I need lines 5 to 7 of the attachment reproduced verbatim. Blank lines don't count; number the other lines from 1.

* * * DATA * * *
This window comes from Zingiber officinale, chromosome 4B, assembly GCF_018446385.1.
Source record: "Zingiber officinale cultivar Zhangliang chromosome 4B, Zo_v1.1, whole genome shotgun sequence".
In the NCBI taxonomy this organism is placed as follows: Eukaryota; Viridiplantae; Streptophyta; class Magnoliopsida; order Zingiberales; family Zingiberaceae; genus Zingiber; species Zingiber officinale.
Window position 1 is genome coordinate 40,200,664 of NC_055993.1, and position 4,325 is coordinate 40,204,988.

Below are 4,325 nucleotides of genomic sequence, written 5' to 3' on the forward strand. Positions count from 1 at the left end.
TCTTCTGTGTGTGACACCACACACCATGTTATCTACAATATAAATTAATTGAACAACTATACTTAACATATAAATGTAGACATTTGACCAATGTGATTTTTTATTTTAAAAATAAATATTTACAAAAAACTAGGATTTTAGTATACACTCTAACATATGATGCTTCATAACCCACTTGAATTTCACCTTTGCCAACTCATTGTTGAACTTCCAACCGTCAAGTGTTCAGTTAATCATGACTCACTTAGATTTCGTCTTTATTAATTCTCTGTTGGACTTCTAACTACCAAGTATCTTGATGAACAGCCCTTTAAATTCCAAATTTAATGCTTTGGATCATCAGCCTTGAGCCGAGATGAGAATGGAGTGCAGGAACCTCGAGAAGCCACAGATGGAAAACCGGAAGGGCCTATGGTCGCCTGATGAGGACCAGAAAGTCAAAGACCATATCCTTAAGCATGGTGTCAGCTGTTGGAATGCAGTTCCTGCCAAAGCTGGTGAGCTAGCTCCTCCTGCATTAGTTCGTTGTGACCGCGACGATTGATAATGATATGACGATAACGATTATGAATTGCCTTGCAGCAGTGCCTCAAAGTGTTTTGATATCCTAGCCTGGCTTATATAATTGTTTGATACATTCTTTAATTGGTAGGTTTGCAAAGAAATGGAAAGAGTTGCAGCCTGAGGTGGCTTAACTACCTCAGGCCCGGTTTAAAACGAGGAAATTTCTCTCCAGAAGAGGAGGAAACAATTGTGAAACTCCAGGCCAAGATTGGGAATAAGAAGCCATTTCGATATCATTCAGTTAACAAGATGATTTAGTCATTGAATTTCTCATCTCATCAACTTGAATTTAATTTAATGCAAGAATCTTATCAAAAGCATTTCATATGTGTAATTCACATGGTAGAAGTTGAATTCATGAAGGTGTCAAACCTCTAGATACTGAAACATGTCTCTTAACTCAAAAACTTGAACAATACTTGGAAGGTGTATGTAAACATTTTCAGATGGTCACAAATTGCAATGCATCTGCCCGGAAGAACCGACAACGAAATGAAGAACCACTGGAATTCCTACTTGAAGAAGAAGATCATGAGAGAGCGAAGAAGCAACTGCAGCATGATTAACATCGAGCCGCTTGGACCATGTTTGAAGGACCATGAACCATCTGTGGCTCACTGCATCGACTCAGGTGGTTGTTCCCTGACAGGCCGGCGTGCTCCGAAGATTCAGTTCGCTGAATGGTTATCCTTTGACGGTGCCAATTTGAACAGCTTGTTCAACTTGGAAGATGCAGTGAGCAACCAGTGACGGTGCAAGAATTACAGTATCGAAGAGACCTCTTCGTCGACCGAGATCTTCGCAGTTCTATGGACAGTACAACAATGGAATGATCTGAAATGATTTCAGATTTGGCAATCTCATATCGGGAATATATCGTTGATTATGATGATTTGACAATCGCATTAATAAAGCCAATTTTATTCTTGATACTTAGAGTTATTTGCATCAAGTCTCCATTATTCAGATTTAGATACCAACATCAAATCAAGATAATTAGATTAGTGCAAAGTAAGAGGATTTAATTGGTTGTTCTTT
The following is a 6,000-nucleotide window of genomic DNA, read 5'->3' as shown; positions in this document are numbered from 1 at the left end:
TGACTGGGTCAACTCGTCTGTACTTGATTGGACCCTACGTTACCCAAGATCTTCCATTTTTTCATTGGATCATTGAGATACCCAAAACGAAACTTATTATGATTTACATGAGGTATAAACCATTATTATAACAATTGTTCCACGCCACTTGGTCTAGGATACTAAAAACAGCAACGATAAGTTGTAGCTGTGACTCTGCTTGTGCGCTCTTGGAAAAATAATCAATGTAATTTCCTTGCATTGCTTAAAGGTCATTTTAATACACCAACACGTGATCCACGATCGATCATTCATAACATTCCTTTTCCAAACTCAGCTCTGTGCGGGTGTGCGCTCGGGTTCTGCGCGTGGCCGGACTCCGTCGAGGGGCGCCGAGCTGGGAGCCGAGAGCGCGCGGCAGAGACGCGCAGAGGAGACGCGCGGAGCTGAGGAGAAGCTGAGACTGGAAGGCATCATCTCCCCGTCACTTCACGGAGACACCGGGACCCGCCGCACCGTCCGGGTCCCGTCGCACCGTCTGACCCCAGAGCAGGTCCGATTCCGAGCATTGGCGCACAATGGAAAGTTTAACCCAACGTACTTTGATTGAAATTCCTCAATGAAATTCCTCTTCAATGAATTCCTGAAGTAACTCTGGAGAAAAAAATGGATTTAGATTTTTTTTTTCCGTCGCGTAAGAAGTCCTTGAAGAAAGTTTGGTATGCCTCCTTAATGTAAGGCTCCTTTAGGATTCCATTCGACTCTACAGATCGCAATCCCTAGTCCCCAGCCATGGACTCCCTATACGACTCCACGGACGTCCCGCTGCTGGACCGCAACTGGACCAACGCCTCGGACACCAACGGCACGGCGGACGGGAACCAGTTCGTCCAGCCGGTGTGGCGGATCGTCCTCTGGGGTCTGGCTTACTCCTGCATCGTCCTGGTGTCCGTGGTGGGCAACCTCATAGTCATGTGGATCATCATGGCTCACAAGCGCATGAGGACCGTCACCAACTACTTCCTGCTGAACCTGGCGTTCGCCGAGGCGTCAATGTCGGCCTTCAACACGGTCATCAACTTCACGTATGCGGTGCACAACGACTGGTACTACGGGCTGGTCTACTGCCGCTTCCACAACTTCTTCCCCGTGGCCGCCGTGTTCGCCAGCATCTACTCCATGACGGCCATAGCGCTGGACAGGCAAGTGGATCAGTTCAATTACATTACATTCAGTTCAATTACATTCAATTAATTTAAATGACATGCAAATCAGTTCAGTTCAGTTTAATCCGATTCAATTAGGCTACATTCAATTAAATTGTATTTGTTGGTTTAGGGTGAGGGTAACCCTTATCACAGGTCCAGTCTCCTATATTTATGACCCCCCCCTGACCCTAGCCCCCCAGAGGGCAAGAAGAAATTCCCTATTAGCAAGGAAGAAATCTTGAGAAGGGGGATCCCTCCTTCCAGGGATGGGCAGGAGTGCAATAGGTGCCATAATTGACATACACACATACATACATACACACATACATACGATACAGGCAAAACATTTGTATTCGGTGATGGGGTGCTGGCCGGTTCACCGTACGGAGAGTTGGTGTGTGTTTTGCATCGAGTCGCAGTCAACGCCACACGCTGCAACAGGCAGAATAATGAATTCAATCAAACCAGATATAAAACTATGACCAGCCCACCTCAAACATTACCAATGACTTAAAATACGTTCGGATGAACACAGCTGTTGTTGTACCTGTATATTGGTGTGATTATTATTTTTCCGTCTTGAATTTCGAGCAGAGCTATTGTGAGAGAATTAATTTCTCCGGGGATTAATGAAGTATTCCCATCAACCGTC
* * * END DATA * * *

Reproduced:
Below are 4,325 nucleotides of genomic sequence, written 5' to 3' on the forward strand. Positions count from 1 at the left end.
TCTTCTGTGTGTGACACCACACACCATGTTATCTACAATATAAATTAATTGAACAACTATACTTAACATATAAATGTAGACATTTGACCAATGTGATTTTTTATTTTAAAAATAAATATTTACAAAAAACTAGGATTTTAGTATACACTCTAACATATGATGCTTCATAACCCACTTGAATTTCACCTTTGCCAACTCATTGTTGAACTTCCAACCGTCAAGTGTTCAGTTAATCATGACTCACTTAGATTTCGTCTTTATTAATTCTCTGTTGGACTTCTAACTACCAAGTATCTTGATGAACAGCCCTTTAAATTCCAAATTTAATGCTTTGGATCATCAGCCTTGAGCCGAGATGAGAATGGAGTGCAGGAACCTCGAGAAGCCACAGATGGAAAACCGGAAGGGCCTATGGTCGCCTGATGAGGACCAGAAAGTCAAAGACCATATCCTTAAGCATGGTGTCAGCTGTTGGAATGCAGTTCCTGCCAAAGCTGGTGAGCTAGCTCCTCCTGCATTAGTTCGTTGTGACCGCGACGATTGATAATGATATGACGATAACGATTATGAATTGCCTTGCAGCAGTGCCTCAAAGTGTTTTGATATCCTAGCCTGGCTTATATAATTGTTTGATACATTCTTTAATTGGTAGGTTTGCAAAGAAATGGAAAGAGTTGCAGCCTGAGGTGGCTTAACTACCTCAGGCCCGGTTTAAAACGAGGAAATTTCTCTCCAGAAGAGGAGGAAACAATTGTGAAACTCCAGGCCAAGATTGGGAATAAGAAGCCATTTCGATATCATTCAGTTAACAAGATGATTTAGTCATTGAATTTCTCATCTCATCAACTTGAATTTAATTTAATGCAAGAATCTTATCAAAAGCATTTCATATGTGTAATTCACATGGTAGAAGTTGAATTCATGAAGGTGTCAAACCTCTAGATACTGAAACATGTCTCTTAACTCAAAAACTTGAACAATACTTGGAAGGTGTATGTAAACATTTTCAGATGGTCACAAATTGCAATGCATCTGCCCGGAAGAACCGACAACGAAATGAAGAACCACTGGAATTCCTACTTGAAGAAGAAGATCATGAGAGAGCGAAGAAGCAACTGCAGCATGATTAACATCGAGCCGCTTGGACCATGTTTGAAGGACCATGAACCATCTGTGGCTCACTGCATCGACTCAGGTGGTTGTTCCCTGACAGGCCGGCGTGCTCCGAAGATTCAGTTCGCTGAATGGTTATCCTTTGACGGTGCCAATTTGAACAGCTTGTTCAACTTGGAAGATGCAGTGAGCAACCAGTGACGGTGCAAGAATTACAGTATCGAAGAGACCTCTTCGTCGACCGAGATCTTCGCAGTTCTATGGACAGTACAACAATGGAATGATCTGAAATGATTTCAGATTTGGCAATCTCATATCGGGAATATATCGTTGATTATGATGATTTGACAATCGCATTAATAAAGCCAATTTTATTCTTGATACTTAGAGTTATTTGCATCAAGTCTCCATTATTCAGATTTAGATACCAACATCAAATCAAGATAATTAGATTAGTGCAAAGTAAGAGGATTTAATTGGTTGTTCTTT
The following is a 6,000-nucleotide window of genomic DNA, read 5'->3' as shown; positions in this document are numbered from 1 at the left end: